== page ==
White House to Israel on Judicial Reform: Big Changes Need ‘Broadest Possible Base of Popular Support’

John Kirby (Saul Loeb / AFP / Getty)
Saul Loeb / AFP / Getty

White House strategic communications chief John Kirby said Monday that the U.S. was urging the Israeli government to reach a compromise with the opposition over Prime Minister Benjamin Netanyahu’s judicial reforms.

Netanyahu’s new government has proposed several reforms, many of which would parallel existing judicial structures in the U.S., including allowing elected legislators to confirm judicial appointments.

The opposition has adamantly refused to accept the reforms, which would disrupt the control of Israel’s secular, European elite over the judiciary, in favor of greater accountability to the legislature, where religious parties and Jews from Middle Eastern and African backgrounds have been gaining political clout in recent years.

Some of the demonstrations have disrupted traffic and temporarily trapped elected officials in their homes.

Instead of demanding that the Israeli opposition respect the result of democratic elections, and accept the idea of democratic checks on the power of unelected judges, Kirby called on Israeli leaders to compromise.

Kirby said:

The president also stressed that democratic values have always been and must remain a hallmark of U.S.-Israeli bilateral relations. Democratic societies are strengthened by genuine checks and balances, and fundamental changes should be pursued with the broadest possible base of popular support. He offered his support for efforts under way to forge a compromise on proposed judicial reforms, consistent with those core principles, and called on all Israeli leaders to reach such a compromise without delay.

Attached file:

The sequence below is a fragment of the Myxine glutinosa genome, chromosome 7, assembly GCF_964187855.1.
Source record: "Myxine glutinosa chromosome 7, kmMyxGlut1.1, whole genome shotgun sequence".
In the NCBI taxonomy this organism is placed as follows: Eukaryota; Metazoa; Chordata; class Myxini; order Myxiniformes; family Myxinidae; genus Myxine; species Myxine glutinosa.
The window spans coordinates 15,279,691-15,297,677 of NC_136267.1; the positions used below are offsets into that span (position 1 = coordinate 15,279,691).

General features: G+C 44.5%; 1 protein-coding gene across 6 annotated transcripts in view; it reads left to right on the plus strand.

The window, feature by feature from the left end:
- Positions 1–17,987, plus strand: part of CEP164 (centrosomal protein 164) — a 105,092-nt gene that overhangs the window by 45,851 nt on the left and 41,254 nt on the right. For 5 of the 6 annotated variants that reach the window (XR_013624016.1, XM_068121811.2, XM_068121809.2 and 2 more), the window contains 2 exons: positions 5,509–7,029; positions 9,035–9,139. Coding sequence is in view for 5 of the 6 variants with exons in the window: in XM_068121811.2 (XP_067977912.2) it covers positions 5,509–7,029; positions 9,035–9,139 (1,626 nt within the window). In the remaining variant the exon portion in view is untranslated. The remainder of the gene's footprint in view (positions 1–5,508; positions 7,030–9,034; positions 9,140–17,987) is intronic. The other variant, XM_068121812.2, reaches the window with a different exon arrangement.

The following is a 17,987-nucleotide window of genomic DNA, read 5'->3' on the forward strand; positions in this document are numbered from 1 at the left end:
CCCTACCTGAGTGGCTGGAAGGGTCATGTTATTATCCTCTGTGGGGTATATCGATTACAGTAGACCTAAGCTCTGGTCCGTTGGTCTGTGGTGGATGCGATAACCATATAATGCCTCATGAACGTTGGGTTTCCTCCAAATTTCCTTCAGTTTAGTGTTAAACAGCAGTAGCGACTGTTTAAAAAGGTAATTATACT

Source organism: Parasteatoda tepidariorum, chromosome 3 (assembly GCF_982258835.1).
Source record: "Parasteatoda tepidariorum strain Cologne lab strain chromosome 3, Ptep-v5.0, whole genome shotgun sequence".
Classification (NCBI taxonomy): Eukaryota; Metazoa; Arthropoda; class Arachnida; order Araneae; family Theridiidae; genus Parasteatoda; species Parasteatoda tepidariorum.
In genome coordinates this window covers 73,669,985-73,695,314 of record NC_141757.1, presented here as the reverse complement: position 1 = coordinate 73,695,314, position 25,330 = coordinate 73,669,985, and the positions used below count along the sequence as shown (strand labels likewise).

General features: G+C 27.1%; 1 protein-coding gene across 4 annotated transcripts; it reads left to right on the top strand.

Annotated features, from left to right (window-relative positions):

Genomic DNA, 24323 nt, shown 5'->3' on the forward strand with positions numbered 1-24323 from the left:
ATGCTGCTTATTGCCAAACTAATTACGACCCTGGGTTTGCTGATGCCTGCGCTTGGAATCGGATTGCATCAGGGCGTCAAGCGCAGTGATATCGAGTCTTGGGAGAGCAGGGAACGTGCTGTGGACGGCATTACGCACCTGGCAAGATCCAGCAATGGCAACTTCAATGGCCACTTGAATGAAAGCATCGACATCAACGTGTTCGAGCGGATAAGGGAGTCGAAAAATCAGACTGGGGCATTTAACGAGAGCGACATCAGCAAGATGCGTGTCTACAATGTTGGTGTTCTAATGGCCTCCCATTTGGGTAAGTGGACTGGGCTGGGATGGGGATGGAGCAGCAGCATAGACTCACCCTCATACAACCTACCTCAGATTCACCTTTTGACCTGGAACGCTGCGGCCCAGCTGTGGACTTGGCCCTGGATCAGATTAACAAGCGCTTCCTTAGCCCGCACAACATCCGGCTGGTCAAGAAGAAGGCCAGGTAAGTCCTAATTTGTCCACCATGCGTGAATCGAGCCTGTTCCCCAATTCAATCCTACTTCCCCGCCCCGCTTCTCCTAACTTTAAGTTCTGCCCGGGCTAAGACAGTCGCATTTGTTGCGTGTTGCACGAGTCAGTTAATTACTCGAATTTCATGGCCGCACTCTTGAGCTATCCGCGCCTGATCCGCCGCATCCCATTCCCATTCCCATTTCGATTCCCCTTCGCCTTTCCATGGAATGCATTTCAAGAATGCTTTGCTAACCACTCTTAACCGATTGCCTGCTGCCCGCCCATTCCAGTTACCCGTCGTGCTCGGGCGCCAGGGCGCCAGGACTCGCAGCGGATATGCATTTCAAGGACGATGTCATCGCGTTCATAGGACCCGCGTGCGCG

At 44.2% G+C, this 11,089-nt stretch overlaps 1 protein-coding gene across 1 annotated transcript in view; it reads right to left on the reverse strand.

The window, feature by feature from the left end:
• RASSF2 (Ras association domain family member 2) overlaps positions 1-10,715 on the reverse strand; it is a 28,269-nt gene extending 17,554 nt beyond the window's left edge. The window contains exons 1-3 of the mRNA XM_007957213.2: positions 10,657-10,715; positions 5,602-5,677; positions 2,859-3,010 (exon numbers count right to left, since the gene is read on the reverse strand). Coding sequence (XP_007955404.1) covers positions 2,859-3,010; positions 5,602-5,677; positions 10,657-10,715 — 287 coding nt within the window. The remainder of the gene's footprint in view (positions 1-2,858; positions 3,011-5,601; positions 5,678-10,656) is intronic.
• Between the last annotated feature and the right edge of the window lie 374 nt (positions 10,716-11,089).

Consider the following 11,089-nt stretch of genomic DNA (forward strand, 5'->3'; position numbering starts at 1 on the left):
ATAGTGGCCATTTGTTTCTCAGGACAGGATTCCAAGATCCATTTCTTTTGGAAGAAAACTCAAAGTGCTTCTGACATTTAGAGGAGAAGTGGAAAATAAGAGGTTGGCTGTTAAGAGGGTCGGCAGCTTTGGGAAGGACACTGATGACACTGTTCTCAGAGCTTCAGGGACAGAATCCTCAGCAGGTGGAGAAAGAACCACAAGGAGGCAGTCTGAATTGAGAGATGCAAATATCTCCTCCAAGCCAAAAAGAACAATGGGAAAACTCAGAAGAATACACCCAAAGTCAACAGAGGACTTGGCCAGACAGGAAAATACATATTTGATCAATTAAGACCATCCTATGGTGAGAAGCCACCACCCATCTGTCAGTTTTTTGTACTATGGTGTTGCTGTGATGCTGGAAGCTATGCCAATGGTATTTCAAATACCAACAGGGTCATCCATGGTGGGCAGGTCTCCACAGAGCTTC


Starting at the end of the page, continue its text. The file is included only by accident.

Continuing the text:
Kirby ignored the Biden administration’s own efforts to explore radical judicial reforms, such as “packing” the Supreme Court with four additional liberal justices. And he did not comment on Biden’s promise to “codify” the defunct Roe v Wade decision, legalizing abortion nationwide despite staunch divisions on the issue.

A reporter asked Kirby whether the U.S. would consider “withholding military assistance” over the judicial reforms. Kirby denied that possibility, saying that the U.S. had an “iron clad commitment” to Israeli security.

Asked whether President Biden intended to invite Prime Minister Netanyahu to the White House, as is customary for newly-elected Israeli leaders, Kirby said: “There’s nothing on the schedule right now, for that.”

Kirby also lauded the U.S. role in encouraging talks between Israeli and Palestinian leaders in recent weeks.

Joel B. Pollak is Senior Editor-at-Large at Breitbart News and the host of Breitbart News Sunday on Sirius XM Patriot on Sunday evenings from 7 p.m. to 10 p.m. ET (4 p.m. to 7 p.m. PT). He is the author of the new biography, Rhoda: ‘Comrade Kadalie, You Are Out of Order’. He is also the author of the recent e-book, Neither Free nor Fair: The 2020 U.S. Presidential Election. He is a winner of the 2018 Robert Novak Journalism Alumni Fellowship. Follow him on Twitter at @joelpollak.


Please let us know if you're having issues with commenting.